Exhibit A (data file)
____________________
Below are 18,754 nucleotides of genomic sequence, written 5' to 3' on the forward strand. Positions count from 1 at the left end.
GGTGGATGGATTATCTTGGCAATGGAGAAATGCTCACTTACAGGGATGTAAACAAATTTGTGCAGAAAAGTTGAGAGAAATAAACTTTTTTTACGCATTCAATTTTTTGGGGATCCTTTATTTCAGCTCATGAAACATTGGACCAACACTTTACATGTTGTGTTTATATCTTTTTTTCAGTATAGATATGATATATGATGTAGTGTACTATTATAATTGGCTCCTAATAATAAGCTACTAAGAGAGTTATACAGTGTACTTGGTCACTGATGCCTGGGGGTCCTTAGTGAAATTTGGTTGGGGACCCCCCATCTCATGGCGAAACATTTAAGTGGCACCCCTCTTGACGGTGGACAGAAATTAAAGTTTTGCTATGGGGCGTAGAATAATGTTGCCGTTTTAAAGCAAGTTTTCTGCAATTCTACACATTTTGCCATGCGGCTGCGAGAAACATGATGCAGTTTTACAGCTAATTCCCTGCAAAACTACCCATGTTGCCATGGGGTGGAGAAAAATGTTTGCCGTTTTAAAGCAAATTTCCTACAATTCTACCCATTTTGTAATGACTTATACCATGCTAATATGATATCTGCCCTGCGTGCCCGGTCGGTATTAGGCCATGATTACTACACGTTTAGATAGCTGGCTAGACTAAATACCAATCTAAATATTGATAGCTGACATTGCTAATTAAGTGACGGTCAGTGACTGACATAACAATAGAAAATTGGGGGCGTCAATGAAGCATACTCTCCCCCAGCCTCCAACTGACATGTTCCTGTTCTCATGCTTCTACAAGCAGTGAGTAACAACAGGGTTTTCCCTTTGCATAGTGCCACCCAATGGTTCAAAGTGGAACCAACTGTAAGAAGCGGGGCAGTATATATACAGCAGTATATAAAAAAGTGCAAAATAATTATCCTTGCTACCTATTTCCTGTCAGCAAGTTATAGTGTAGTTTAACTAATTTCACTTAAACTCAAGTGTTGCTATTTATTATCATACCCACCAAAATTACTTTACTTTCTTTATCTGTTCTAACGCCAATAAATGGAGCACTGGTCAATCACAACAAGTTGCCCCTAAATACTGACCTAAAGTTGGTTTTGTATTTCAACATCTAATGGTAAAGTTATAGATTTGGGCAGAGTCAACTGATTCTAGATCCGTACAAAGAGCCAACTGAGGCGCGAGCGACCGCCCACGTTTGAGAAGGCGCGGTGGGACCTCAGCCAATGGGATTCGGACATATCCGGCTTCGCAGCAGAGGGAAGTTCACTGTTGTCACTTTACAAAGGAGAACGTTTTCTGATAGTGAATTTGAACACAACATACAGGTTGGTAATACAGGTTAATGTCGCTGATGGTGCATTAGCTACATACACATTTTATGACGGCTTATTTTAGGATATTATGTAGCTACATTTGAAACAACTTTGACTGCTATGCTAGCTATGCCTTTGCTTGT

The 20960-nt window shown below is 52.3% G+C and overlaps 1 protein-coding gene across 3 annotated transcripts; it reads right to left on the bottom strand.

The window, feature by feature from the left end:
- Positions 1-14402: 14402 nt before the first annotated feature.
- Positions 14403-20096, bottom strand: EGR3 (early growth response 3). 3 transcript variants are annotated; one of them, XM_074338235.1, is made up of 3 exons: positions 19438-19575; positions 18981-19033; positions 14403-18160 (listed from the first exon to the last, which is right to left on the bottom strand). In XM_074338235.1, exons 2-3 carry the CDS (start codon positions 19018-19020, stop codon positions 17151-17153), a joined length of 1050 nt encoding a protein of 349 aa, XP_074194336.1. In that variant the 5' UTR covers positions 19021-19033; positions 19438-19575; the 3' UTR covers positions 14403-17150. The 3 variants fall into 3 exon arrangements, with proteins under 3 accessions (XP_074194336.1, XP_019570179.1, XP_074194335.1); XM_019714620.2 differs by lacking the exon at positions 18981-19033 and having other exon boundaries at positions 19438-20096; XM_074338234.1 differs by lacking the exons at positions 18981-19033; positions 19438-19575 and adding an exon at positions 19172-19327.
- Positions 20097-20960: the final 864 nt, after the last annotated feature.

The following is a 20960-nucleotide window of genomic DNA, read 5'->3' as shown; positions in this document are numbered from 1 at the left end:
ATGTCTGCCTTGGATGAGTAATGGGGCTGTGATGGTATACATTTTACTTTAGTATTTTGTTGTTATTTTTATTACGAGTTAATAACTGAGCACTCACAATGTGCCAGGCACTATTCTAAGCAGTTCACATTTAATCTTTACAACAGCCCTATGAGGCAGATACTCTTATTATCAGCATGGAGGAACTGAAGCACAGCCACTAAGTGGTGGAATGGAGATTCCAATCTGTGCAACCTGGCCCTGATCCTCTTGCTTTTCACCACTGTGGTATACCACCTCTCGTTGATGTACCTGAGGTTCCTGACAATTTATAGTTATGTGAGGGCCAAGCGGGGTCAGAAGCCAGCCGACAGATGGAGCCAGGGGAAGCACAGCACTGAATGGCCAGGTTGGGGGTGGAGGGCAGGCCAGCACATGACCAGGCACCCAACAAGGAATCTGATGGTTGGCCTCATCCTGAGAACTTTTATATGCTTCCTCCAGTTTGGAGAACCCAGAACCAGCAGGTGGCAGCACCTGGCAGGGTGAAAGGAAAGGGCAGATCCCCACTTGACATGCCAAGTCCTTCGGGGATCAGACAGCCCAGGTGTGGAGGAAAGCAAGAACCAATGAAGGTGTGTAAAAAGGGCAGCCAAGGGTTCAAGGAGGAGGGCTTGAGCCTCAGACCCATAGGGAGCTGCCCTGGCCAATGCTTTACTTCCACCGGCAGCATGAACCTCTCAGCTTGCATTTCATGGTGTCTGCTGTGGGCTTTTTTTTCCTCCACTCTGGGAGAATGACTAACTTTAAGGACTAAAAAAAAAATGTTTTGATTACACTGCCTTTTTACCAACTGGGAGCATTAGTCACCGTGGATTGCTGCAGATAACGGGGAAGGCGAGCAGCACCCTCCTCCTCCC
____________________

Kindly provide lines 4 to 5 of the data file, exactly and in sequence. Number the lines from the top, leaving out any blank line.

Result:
The window, feature by feature from the left end:
- Positions 1-14402: 14402 nt before the first annotated feature.